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The constructivist theory explains learning as the process of gradual acquisition of knowledge and skills characterized by construction of knowledge.  Knowledge is first constructed in the social environment and is then internalized by the individual. Piaget focused on individual cognition while Vygotsky focused on individual learning through socio cultural context.  The debate is on – Piaget claimed that the development of the child precedes learning, while Vygotsky believed that social learning happens first before development. A good relief, is that both Piaget and Vygotsky agreed on the role of the teacher – a facilitator/ guide and not a director.

How do I become an effective constructivist teacher?

 I like the propositions in the book –  Dynamic Teachers: Leaders of Change, which suggested that dynamic teacher take on no less than seven roles, as follows:

  1. “The Moral Steward,” recognizing the worth, capabilities, and rights of their students
  2. “The Constructor,” who understands the subject matter and knows different ways to teach it in order to accommodate students’ various ways of learning
  3. “The Philosopher,” who reflects critically about what is and isn’t working in the classroom and makes midcourse corrections as necessary
  4. “The Facilitator,” creating conditions in which students feel safe to take risks and make mistakes and have time to try again
  5. “The Inquirer,” who depends heavily on assessment to find out what students have learned and what they need to learn more about
  6. “The Bridger,” a partner with parents, other teachers, and the community to ensure that their classrooms are responsive to the community’s needs and wishes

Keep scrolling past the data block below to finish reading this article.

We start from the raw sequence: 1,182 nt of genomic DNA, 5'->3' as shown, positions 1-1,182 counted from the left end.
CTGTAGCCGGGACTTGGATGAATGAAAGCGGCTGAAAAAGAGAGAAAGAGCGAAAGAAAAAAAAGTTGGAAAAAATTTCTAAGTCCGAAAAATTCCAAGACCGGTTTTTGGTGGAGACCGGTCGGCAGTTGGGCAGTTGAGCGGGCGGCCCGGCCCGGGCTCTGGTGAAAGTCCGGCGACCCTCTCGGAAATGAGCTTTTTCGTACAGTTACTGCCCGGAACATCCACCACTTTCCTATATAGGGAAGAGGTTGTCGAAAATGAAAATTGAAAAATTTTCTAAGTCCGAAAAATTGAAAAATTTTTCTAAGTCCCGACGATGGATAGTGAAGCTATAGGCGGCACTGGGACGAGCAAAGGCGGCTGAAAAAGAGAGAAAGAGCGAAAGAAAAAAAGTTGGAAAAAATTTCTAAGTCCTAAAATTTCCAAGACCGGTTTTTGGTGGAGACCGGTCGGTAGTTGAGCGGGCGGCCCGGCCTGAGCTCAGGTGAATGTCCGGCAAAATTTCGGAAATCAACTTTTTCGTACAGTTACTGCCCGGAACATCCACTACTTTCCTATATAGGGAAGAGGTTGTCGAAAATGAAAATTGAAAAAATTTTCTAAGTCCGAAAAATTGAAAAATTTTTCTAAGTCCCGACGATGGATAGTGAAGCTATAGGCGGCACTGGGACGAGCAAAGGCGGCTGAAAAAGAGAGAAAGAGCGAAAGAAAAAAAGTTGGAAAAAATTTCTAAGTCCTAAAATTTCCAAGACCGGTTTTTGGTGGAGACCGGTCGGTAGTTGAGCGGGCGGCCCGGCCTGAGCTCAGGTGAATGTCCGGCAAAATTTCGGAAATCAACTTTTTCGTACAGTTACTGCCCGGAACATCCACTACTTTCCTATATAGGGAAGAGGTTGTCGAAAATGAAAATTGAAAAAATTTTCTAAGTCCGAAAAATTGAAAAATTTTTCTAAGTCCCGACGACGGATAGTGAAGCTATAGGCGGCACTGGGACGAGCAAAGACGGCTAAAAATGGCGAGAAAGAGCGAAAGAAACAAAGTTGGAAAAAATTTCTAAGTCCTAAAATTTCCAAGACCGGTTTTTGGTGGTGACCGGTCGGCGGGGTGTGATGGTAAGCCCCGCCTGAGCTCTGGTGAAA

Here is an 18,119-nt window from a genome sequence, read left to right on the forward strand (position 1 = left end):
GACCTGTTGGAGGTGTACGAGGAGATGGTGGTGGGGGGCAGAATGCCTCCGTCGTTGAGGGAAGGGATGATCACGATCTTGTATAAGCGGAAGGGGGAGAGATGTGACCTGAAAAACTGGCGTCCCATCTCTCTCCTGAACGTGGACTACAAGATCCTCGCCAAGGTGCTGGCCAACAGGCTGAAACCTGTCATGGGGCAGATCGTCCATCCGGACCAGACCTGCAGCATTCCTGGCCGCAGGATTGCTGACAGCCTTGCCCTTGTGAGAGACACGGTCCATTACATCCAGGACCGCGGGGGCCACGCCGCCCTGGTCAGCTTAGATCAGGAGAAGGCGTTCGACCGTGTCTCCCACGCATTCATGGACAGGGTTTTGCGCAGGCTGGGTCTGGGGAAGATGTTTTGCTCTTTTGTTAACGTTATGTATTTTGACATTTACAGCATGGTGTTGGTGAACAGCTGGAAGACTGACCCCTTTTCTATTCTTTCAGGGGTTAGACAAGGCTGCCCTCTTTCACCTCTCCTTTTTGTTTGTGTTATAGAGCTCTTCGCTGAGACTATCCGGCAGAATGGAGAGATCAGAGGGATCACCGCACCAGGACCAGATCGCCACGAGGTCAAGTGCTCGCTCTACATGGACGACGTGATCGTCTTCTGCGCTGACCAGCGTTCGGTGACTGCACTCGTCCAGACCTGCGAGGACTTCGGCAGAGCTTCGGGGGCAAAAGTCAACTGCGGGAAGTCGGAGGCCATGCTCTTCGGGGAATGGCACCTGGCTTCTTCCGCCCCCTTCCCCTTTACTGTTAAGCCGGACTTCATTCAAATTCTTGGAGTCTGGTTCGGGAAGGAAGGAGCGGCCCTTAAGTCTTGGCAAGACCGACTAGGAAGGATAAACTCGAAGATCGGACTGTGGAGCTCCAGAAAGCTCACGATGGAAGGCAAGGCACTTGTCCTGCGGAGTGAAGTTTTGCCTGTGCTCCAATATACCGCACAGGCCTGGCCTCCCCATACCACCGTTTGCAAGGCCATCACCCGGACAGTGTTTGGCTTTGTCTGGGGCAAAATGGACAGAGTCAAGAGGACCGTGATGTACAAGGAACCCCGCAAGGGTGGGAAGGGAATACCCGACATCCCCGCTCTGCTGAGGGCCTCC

7. “The Change maker,” actively pursuing change in classrooms, schools, districts, professional associations, and policy arenas.

The above roles are fitting if teachers’ take seriously their role in facilitating student learning.  The above list clarifies my first impression that constructivism puts so much power on the learners that teacher’s role as facilitator becomes easy.

In my imagination, my role as a teacher is like an Orchestra Conductor – who is an expert in the field of music and knows well the talents of my group members.  As a conductor, I may never play a single note, but will have to combine the different parts (members of the orchestra) to produce an excellent musical rendition.

As a classroom teacher in a constructivist teaching and learning set-up, I may assign students to work in groups.  The students then contribute to their group outputs based on the skills and knowledge that they bring to class.  However, to be an effective “orchestra conductor,” I have to put together, the work of all groups to produce a more powerful output. In doing so, a teacher has to be an expert on the subject matter, in order to be able to add context and bring the learning process into a higher level of cognitive learning according to Bloom’s taxonomy. And such facilitation tasks goes beyond the classroom as indicated in the “change maker” role, which requires advocacy and connections with education policy makers and parents.

Thus, teachers make change happen.  I am proud to be in the field of education.

References:

  1. Resources for Constructivism, retrieved from http://www.sedl.org/pubs/sedletter/v09n03/credits.html
  2. Mindshift, retrieved from http://blogs.kqed.org/mindshift/2014/04/teachers-most-powerful-role-adding-context/
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